Motivated Reasoning

Motivated reasoning is one of the easiest traps for an engineer to fall into.  This pleasantly oxymoronic term can be considered as an extreme case of confirmation bias.

So what is it?  I see motivated reasoning as the practice of allowing emotion to creep into the engineering process — usually through the emotion-based evaluation of data or calculations leading to an emotion-based decision.  It is a matter of putting more credence into your feelings than in the data at hand.

Now this doesn’t mean you always have to be Spock rather than Kirk, but one needs to understand that all decisions are, to a certain extent, emotional, but that one can’t dismiss engineering facts just because they don’t fit your emotional needs.

A case came up recently that illustrated this tendency perfectly.  A report generated by the best of the field offices completely disregarded a previous report from another office.  Why?  Because if that older report was true, it would mean more work and expense.  By disregarding the old data, they could avoid a lot of work and cost.  Trouble was that there was nothing really wrong with the old data.  Certainly nothing that would support tossing out the whole report.  To rationalize their position, they harped on some small errors and inconsistencies.  Their position became an emotion-driven one based on external pressures to reduce cost and schedule impact.  The correct, data-driven position was overridden.

We corrected this situation but it illustrates how easy it is, even for first-rate engineers, to fall into this trap.  Experienced engineers can sometimes go with their gut (emotions) and succeed, but when data and calculations are available, go with the math every time.  Sort of like flying in the clouds: trust your instruments and not the seat of your pants.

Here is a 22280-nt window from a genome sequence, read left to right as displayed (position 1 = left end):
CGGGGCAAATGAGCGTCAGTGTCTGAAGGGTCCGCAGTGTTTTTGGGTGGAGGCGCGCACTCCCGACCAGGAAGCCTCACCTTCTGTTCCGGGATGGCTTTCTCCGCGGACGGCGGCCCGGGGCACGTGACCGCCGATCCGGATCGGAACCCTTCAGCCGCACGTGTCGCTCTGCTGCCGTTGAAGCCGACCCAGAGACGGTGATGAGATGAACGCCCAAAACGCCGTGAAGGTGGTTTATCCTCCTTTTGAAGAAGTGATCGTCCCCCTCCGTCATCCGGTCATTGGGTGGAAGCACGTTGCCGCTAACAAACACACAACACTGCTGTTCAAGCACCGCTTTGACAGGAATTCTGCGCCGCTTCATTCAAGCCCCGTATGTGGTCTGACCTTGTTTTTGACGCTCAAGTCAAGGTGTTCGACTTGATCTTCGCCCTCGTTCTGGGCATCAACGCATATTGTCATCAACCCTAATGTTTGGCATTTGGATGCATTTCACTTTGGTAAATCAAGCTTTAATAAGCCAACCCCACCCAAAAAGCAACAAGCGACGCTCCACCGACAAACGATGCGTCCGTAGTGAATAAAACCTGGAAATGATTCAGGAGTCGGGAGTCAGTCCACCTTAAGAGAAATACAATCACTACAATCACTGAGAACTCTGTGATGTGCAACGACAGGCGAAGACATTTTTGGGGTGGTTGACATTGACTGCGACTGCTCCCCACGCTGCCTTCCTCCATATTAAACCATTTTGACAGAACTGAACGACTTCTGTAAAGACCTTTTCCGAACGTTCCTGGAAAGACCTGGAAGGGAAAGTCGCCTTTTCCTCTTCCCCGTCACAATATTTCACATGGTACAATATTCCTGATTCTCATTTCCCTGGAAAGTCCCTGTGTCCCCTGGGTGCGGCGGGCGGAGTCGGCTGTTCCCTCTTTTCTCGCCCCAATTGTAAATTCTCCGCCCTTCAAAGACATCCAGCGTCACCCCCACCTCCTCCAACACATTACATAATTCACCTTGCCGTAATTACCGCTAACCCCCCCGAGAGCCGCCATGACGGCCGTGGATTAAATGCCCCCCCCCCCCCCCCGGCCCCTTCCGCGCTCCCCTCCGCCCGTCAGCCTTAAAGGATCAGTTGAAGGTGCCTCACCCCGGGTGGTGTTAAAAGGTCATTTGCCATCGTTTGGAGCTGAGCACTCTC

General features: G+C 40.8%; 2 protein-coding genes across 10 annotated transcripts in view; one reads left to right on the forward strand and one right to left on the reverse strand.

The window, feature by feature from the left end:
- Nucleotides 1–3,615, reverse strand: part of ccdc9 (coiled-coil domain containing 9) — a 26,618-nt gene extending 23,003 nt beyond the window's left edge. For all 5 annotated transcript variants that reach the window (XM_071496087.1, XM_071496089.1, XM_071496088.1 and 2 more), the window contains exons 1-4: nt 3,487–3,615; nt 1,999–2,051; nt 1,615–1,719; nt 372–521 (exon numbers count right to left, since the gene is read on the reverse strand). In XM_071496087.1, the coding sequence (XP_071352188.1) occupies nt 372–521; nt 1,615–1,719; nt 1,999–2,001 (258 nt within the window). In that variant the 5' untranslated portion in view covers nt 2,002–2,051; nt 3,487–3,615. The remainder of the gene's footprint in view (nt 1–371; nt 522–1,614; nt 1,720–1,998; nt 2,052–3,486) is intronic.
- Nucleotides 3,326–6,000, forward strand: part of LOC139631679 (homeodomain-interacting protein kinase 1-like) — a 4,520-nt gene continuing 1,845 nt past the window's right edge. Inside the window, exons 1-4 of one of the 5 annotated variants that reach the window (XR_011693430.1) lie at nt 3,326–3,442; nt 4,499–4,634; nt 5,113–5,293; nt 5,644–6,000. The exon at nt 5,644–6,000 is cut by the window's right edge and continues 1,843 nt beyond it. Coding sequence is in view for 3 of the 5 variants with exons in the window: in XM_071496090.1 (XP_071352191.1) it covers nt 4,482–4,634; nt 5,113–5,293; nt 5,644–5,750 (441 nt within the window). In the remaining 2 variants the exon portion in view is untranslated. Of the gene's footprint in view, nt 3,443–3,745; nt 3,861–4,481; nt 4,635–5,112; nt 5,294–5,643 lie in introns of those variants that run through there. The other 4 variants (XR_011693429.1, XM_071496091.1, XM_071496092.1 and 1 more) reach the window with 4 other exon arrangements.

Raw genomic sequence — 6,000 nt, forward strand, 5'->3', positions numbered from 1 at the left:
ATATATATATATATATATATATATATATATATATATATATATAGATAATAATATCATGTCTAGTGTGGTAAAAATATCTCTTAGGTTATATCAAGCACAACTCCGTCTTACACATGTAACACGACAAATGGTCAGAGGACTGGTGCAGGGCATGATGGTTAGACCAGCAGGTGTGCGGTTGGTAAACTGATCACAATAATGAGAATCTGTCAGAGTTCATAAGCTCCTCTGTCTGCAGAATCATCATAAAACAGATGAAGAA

Tenets of Engineering Skepticism

A couple of my old posts talked about engineering skepticism (here).  I’ve been thinking more about it and came up with the following four tenets of ES.  These would be used first to test a claim, process, or machine before it could be considered useful to the engineering world.

Four tenets of Engineering Skepticism

1. The device, process, or method must be effective. It must be clear that there is a real effect without relying on advanced statistics. If the results are less than 25% better than chance (guessing), it doesn’t pass the ES test and can be dismissed as being useful to the engineering world.

2.  It must be reliable. This means that it should work the way it was intended in real life conditions and with any trained operators. If it relies on the weather, the aura of the user, or how the stars are aligned, then it fails the ES test and can be dismissed.

3.  It must be repeatable. If it is used in the same way in the same environment multiple times it should provide the same or very similar results. This should hold true even when done with different operators. For instance, if five different dowsers go through an area and give five different results, the method does not pass this ES test and can be dismissed.

4.  And it must be teachable. If it depends on some peculiar talent or right of birth then it is of no use to engineering. Knowledge must be able to be recorded and passed on to new generations of engineers.

Failure to pass all of these tenets does not necessarily mean that the device or method is fake or false, but that it is not dependable or of enough rigor to be useful to engineering. Until it meets those tenets, any engineer worth his salt will dismiss these devices or claims.

Post a comment if you think any of this makes sense, or doesn’t.